Strength and aesthetics for consistency of manufacture in every type of restoration When it comes to dental prosthetics and restorations, laboratories, dentists and patients all want the same thing: a...Read More
Considerations For Your Investment in 3D PrintingNovember 5, 2018
3D printing technology is rapidly growing in the dental industry. Just like any other investment you make in your CAD/CAM equipment and other technology you use day to day, it takes time and research to figure out which type is right for you. There are so many different types of printers out on the market that are very similar to each other and consequently, can be hard to tell the difference between each. Since this can be a huge headache, we gathered some items to consider to make the process a little easier to choose a printer that best fits your lab’s needs.
First, think about what you’re using this technology for and what type of technology the printer uses. Different types of printer technology may include:
- FDM – Fused Deposition Modelings
- PJT – PolyJet
- SLA – Stereolithography
- DLP – Digital Light Processing
- SLS – Selective Laser Sintering
- SLM – Selective Laser Melting
There’s a certain level of accuracy needed to print crown and bridge models and implant models. Thus, it should be below 20 micron layers in layer thickness. Surgical guides must be printed in a specific material for intraoral use and must be FDA cleared.
Another thing you should think about is your needs. Maybe you want to start printing models as you’re receiving more digital impressions or maybe you’re trying to expand your business by offering surgical guides. Indication examples may include crown and bridge and implant models, orthodontic models, night guards and sports, surgical guides, casting or pressing patterns, frames, and partials. Future indications may include dentures, long term temporaries, and direct to final printed restorations.
Does the printer have a FDA cleared material? In addition, is the printer able to print multiple types of materials? If so, do you need to clean it in between switching materials or is this process automated? How long does it take to change from resin to resin? Also how long does the printer take to run a job? You should consider what the materials waste disposal is like and what is involved in cleaning the models.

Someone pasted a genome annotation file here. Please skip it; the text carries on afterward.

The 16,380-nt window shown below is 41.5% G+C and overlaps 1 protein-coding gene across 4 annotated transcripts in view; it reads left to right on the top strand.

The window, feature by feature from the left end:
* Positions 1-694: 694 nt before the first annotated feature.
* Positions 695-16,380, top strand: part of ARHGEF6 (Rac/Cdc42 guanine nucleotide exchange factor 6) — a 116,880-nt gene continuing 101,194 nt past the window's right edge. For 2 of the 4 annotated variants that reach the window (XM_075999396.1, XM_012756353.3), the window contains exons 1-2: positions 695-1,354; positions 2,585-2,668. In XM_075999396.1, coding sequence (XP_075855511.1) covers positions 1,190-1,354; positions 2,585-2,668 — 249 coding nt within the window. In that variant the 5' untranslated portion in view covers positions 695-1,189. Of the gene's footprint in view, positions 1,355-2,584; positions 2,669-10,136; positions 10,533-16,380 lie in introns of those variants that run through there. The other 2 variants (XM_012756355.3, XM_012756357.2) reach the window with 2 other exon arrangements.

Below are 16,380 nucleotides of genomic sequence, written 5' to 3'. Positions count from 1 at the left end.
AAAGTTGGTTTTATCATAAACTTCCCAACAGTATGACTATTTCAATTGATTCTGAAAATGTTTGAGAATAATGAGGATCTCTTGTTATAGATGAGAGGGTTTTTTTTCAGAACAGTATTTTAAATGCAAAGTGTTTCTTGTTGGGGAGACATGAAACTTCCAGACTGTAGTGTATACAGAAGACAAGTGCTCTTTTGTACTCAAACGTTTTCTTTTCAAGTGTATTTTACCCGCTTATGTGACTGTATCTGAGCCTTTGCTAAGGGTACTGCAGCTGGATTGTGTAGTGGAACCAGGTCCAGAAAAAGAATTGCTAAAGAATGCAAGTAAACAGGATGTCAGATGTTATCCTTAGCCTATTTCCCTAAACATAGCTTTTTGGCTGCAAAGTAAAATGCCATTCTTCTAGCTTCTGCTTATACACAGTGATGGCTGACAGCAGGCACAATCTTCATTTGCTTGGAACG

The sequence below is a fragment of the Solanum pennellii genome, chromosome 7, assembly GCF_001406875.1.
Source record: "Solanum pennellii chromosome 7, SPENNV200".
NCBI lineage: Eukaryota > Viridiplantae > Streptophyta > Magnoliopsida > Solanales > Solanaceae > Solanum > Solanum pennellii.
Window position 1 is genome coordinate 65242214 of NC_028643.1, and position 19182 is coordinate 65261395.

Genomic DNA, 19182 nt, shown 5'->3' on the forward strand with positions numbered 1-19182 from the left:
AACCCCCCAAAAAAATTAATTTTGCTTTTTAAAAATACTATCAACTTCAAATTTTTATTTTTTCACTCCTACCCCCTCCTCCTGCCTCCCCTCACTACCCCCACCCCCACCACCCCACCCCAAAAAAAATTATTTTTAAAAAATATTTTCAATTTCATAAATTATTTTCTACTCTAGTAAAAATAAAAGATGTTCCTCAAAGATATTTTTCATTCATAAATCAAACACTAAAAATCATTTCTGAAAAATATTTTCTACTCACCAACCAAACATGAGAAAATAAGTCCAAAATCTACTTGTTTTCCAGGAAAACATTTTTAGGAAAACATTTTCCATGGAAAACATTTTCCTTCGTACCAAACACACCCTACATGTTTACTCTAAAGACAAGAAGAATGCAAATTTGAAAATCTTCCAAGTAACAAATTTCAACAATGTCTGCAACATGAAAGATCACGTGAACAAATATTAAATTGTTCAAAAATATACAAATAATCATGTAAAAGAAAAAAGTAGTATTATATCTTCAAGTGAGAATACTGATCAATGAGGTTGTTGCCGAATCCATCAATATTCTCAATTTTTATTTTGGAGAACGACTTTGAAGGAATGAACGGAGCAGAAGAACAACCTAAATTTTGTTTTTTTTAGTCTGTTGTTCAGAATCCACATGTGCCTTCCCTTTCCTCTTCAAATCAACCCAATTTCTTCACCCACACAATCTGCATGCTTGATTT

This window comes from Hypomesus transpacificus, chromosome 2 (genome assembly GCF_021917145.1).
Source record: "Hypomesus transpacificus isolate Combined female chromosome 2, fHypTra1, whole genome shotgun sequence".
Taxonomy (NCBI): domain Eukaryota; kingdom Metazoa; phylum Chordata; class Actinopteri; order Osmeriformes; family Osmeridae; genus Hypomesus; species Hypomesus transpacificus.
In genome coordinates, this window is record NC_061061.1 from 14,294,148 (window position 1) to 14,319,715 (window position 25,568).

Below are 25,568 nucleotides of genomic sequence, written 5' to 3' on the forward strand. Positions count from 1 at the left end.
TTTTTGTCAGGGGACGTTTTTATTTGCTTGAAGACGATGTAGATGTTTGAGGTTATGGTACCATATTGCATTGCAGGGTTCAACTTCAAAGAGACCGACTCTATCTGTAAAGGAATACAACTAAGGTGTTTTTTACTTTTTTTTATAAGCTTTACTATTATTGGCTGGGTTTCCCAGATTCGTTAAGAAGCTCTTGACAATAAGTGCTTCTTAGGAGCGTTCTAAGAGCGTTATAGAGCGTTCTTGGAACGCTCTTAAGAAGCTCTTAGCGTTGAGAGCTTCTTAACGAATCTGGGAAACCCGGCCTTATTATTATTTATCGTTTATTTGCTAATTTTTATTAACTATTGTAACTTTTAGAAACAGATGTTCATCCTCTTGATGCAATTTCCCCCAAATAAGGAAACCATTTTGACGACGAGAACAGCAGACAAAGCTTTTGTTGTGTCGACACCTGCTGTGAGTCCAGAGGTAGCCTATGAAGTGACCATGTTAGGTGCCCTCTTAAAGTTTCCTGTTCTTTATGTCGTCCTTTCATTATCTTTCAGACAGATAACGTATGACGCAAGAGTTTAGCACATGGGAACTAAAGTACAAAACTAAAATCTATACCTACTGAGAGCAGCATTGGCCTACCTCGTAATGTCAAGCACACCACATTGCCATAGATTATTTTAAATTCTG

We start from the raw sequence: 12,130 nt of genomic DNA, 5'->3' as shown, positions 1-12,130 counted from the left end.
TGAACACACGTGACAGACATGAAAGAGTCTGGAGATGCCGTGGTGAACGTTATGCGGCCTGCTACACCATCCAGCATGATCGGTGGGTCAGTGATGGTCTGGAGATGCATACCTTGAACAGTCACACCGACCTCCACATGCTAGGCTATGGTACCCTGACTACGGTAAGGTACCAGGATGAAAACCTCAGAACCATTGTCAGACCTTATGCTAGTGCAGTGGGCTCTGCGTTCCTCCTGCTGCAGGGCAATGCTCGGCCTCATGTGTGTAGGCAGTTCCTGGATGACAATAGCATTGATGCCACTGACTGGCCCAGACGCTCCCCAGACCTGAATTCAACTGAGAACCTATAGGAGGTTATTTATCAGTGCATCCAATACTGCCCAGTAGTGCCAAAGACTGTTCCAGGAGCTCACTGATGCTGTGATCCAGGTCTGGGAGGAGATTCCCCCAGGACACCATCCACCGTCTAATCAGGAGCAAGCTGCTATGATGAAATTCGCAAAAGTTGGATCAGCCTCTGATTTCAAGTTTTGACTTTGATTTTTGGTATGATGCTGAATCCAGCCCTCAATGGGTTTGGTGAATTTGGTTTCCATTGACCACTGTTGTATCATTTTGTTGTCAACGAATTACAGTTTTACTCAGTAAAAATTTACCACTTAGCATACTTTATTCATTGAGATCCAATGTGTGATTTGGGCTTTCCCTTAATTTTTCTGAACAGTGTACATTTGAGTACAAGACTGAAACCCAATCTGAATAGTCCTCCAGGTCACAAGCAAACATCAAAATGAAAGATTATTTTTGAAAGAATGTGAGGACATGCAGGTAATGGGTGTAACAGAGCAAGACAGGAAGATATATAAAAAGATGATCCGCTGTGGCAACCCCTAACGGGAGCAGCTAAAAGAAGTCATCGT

It’s always a good idea to test the quality of a printer before buying it. You can do so by sending an STL file of a case to each company to print a benchmark model or sample case for you.
Integrating New Equipment into Your Lab
Before purchasing any type of new equipment, you should always make sure you have enough space for the equipment and materials related to it. 3D printers are pretty compact, but this is still a necessary step. You should also have a person who is able to maintain the hardware and provide support. Furthermore, what is your current CAD system and does the new software integrate with it? It is crucial to make sure that your lab can handle the added workflow and productivity. Another item to consider is who will train your lab on the new technology and in return, will the company you purchase it from provide enough training to your technicians?
Cost is always a huge factor when making any kind of investment. Are you planning on buying your new printer upfront or financing it? How much is the annual maintenance contact and how much does it cost to print different indications? It’s important you also make sure your quoted price includes everything you need to start printing and materials pricing by the liter. Here’s a breakdown of example cost estimates.
- $20,000 over 5 years: approximately $400 per month
- $40,000 over 5 years: approximately $800 per month
- $60,000 over 5 years: approximately $1,200 per month
- $80,000 over 5 years: approximately $1,600 per month
- Quad C&B model kit: $4-6
- Full C&B model kit: $10-12
- Surgical guide: $7-9
- Quad C&B model kit: $20-25+
- Full C&B model kit: $25-30+
- Surgical guide: $50-100+
The idea of buying your own printer may be appealing, but do you have the volume to justify the cost instead of outsourcing the work? 5 or more models a day for a low cost printer is an estimated volume that justifies the cost of a printer. A higher cost printer may be 10 or more models a day. A surgical guide is about one a day.
In conclusion, these are just some of the general considerations you should take if you’re thinking about investing in 3D printing. We hope it serves as a guide to help you decide how you’ll choose between different 3D printers and which is best for your lab!